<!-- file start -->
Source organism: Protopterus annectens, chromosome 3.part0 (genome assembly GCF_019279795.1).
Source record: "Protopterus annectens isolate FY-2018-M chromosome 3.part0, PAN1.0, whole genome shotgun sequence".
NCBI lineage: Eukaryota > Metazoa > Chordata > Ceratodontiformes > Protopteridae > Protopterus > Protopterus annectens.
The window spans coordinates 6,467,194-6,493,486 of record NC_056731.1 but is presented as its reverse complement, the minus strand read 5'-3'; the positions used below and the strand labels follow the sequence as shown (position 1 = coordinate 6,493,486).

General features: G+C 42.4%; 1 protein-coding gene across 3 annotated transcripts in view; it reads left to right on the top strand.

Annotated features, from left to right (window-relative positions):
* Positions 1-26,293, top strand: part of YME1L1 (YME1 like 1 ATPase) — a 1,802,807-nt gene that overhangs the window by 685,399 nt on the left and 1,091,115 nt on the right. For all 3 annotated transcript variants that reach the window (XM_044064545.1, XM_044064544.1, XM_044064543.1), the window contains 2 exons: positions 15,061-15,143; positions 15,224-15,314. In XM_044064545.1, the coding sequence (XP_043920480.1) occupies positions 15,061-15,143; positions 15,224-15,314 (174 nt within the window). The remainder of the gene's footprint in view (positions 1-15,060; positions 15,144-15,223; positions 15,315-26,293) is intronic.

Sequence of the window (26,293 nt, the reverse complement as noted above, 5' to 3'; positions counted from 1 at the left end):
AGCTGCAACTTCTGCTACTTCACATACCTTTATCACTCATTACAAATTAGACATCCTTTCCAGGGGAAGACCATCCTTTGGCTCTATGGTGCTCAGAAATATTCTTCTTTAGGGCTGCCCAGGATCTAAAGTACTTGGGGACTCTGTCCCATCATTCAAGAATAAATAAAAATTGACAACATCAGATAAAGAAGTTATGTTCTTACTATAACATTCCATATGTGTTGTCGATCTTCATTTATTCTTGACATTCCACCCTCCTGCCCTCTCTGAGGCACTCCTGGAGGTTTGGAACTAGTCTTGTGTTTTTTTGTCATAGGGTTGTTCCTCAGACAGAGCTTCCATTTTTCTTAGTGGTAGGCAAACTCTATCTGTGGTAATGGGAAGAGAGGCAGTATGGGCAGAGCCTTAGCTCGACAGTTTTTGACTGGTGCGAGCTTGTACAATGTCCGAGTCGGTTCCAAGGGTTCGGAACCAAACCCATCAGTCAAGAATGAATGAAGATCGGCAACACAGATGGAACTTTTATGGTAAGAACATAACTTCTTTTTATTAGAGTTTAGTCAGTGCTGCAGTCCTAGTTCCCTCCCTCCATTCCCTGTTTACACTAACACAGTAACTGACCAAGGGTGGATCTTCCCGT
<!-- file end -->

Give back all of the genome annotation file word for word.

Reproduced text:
Source organism: Protopterus annectens, chromosome 3.part0 (genome assembly GCF_019279795.1).
Source record: "Protopterus annectens isolate FY-2018-M chromosome 3.part0, PAN1.0, whole genome shotgun sequence".
NCBI lineage: Eukaryota > Metazoa > Chordata > Ceratodontiformes > Protopteridae > Protopterus > Protopterus annectens.
The window spans coordinates 6,467,194-6,493,486 of record NC_056731.1 but is presented as its reverse complement, the minus strand read 5'-3'; the positions used below and the strand labels follow the sequence as shown (position 1 = coordinate 6,493,486).

General features: G+C 42.4%; 1 protein-coding gene across 3 annotated transcripts in view; it reads left to right on the top strand.

Annotated features, from left to right (window-relative positions):
* Positions 1-26,293, top strand: part of YME1L1 (YME1 like 1 ATPase) — a 1,802,807-nt gene that overhangs the window by 685,399 nt on the left and 1,091,115 nt on the right. For all 3 annotated transcript variants that reach the window (XM_044064545.1, XM_044064544.1, XM_044064543.1), the window contains 2 exons: positions 15,061-15,143; positions 15,224-15,314. In XM_044064545.1, the coding sequence (XP_043920480.1) occupies positions 15,061-15,143; positions 15,224-15,314 (174 nt within the window). The remainder of the gene's footprint in view (positions 1-15,060; positions 15,144-15,223; positions 15,315-26,293) is intronic.

Sequence of the window (26,293 nt, the reverse complement as noted above, 5' to 3'; positions counted from 1 at the left end):
AGCTGCAACTTCTGCTACTTCACATACCTTTATCACTCATTACAAATTAGACATCCTTTCCAGGGGAAGACCATCCTTTGGCTCTATGGTGCTCAGAAATATTCTTCTTTAGGGCTGCCCAGGATCTAAAGTACTTGGGGACTCTGTCCCATCATTCAAGAATAAATAAAAATTGACAACATCAGATAAAGAAGTTATGTTCTTACTATAACATTCCATATGTGTTGTCGATCTTCATTTATTCTTGACATTCCACCCTCCTGCCCTCTCTGAGGCACTCCTGGAGGTTTGGAACTAGTCTTGTGTTTTTTTGTCATAGGGTTGTTCCTCAGACAGAGCTTCCATTTTTCTTAGTGGTAGGCAAACTCTATCTGTGGTAATGGGAAGAGAGGCAGTATGGGCAGAGCCTTAGCTCGACAGTTTTTGACTGGTGCGAGCTTGTACAATGTCCGAGTCGGTTCCAAGGGTTCGGAACCAAACCCATCAGTCAAGAATGAATGAAGATCGGCAACACAGATGGAACTTTTATGGTAAGAACATAACTTCTTTTTATTAGAGTTTAGTCAGTGCTGCAGTCCTAGTTCCCTCCCTCCATTCCCTGTTTACACTAACACAGTAACTGACCAAGGGTGGATCTTCCCGT